Thanks to those of you who have provided input about the future of the WG, in response to my previous note on the latter (and apologies if I was not able to send you a personal answer).
Everyone seems to agree that the WG should continue to exist, as much as possible with some official recognition by the IAU. As to the role that this WG should play, the following ideas have been put forward.
While the circulation per month of relevant paper titles is tangible evidence that the WG is alive and kicking, ongoing projects are not sufficient to justify the re-creation of the WG every 3 years.
In the past, the WG has been planning meetings. This certainly remains a worthwhile endeavour, but not a sufficient one by itself. In any case, it would be good to have a theme (or a few themes) that would highlight new developments and ideas. These may include the exploration of the relevance for CP stars of the developments about infall onto white dwarfs (e.g., Gaensicke, Jura) and the consideration of the gas-grain separation, which somehow manages to manifest itself not only in the Lambda Boo and Herbig Ae , stars, but also in post AGB stars, where the experts talk about “grain-gas winnowing”. On the other hand, sometimes the presence and evolutionary states of A stars in composite-spectrum binaries seem to question the received ideas as to what causes their anomalies. For instance, Am stars are found in very wide binaries where tidal forces cannot possibly have had any part in slowing down the secondary’s rotation, yet people still assume that the sole cause of Am-ism is the settling of an atmosphere brought about by tidal interaction, and proceed to expect that every Am star is in a short-period binary. Promoting such themes so as to raise the interest and awareness of a broader community could make it possible to tackle them in a more comprehensive manner. In particular, the community best knows where the odd A stars are to be found, which can provide valuable clues.
The coordination and support by the WG of services to our community is widely regarded as a good idea. The original suggestion of an updated catalogue of rotation periods could worthily be expanded to the development of a tool/product to maintain an updated Renson and Manfroid-style catalogue. There are many surveys potentially dramatically increasing the number of known CP stars, and the community needs a facility to keep track of those changes. SIMBAD alone is not sufficient for that purpose. Besides GAIA, we need a mechanism to identify targets for other projects (e.g., the exoplanet missions TESS, CHEOPS, and in the longer term, PLATO). Those will provide excellent input to studies of rotation and pulsations. The Kepler team has done well, but some targets were missed due to incompleteness of a suitable CP catalogue. Thus, an active database would be a great tool for the future.
Further material to be included could come from the exploitation of “legacy” ground-based surveys, such as WASP and HAT. E.g., WASP represents a valuable source of new rotation periods of Ap stars, which has not been fully exploited so far. Long-term variability could also be addressed via communication with the group in charge of the Preservation and Digitization of Photographic Plates (PDPP). Other, smaller-scale projects could also provide useful additions (e.g., Denis Shulyak mentioned the systematic study of the low-resolution energy distribution of a sample of CP stars based on observations obtained with an Indian 2-m telescope).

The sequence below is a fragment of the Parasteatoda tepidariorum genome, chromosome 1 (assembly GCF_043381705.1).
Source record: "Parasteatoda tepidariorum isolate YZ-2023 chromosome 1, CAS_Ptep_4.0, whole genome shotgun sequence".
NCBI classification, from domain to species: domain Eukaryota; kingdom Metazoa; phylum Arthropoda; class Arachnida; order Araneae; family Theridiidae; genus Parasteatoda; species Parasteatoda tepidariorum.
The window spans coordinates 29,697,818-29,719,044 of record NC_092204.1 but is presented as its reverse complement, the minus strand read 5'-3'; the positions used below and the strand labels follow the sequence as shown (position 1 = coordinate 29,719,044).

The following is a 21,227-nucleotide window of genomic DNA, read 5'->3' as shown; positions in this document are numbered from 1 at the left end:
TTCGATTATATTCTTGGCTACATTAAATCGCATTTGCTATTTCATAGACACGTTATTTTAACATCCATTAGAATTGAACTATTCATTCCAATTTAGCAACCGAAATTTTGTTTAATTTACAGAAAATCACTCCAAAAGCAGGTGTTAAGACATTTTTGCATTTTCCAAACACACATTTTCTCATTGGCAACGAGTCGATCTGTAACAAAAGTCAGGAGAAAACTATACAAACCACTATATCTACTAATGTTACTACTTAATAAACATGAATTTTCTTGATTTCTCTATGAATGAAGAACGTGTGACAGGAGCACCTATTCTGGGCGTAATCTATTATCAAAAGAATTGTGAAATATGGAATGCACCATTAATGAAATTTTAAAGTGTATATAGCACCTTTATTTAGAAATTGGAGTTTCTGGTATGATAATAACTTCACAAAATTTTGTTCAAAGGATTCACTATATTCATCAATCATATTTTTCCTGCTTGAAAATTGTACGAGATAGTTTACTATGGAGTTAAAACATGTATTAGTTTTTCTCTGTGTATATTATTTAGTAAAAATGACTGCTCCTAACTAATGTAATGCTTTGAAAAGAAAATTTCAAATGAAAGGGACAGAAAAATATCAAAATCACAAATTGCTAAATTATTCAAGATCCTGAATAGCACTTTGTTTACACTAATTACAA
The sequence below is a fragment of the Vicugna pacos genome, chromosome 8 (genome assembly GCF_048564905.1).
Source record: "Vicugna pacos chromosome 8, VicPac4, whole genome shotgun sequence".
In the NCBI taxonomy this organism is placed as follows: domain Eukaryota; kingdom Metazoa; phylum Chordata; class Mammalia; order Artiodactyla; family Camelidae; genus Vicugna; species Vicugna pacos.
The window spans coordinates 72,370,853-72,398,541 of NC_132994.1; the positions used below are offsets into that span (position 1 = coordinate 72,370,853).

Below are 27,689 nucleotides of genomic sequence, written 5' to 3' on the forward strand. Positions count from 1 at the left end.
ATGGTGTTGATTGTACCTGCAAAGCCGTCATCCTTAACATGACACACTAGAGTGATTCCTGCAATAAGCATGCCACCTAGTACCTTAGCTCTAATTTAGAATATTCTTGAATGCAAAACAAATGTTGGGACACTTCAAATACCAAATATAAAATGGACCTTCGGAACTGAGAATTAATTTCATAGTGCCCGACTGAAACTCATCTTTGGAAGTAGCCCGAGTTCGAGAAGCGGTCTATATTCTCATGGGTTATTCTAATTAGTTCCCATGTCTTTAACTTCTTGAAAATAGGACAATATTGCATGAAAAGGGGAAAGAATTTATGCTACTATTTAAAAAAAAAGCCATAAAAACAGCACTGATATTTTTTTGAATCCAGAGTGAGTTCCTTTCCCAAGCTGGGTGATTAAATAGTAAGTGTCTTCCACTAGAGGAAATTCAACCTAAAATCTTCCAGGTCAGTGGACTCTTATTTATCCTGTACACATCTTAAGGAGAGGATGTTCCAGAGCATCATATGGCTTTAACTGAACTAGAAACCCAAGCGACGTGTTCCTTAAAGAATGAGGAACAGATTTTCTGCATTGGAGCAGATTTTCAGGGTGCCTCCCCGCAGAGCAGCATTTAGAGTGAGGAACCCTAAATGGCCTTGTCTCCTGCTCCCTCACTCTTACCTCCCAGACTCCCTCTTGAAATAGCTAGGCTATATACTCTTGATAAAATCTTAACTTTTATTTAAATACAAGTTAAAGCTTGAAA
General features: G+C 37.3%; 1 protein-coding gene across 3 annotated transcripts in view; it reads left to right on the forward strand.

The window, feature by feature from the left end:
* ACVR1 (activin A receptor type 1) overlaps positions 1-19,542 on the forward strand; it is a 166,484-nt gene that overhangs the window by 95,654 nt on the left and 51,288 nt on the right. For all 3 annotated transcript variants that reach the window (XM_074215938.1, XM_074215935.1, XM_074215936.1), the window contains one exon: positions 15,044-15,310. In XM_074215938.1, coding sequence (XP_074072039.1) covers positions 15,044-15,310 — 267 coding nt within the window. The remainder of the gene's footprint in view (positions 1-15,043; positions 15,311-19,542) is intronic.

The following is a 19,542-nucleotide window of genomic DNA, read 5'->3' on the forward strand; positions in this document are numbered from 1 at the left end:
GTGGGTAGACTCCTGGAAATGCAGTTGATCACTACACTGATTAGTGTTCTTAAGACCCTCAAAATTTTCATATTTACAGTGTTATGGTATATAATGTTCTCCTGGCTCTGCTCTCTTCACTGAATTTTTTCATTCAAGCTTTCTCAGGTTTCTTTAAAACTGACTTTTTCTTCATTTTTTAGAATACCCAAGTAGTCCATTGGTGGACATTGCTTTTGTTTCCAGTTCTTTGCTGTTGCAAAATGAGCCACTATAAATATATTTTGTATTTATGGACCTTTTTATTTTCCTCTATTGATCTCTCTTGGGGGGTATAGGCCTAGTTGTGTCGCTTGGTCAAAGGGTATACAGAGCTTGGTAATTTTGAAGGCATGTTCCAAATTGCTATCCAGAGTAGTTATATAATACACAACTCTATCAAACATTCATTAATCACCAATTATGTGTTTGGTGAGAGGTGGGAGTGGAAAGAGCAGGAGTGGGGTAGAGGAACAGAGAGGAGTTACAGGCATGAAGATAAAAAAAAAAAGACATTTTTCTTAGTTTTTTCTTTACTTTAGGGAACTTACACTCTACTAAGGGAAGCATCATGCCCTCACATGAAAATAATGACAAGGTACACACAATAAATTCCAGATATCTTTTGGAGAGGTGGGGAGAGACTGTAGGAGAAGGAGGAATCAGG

However, the main difficulty in concretising such ideas is the lack of resources, both in terms of funding and, more critically, of available manpower. The WG may play a valuable role in areas such as coordination of the work of a large number of individuals so as to break it down in contributions of manageable size that can be made in parallel with one’s other tasks, and collection of ideas that can be used as arguments to strengthen requests for dedicated funding and staffing. However, such a project requires leadership, and none of the feedback received so far suggests that anyone has the availability, or even the motivation, to take such a role. Solving this difficulty should, in my opinion, become the focus of our next efforts. If we could make that step, I believe that there is plenty enough substance in the arguments developed above to justify the continuation of the WG with support from the IAU.
In summary, what we need at this stage is to find a way to ensure the required leadership, and that is what I am now inviting suggestions for – or even better, volunteering. That is also an issue that we should discuss at the WG meeting in Hawaii next month. For those of you who will not come to Hawaii, please send me your views by end of this month (July 31).
(based on input from Charles Cowley, Elizabeth Griffin, Denis Shulyak, Barry Smalley, and the OC of the WG on Ap & Related Stars)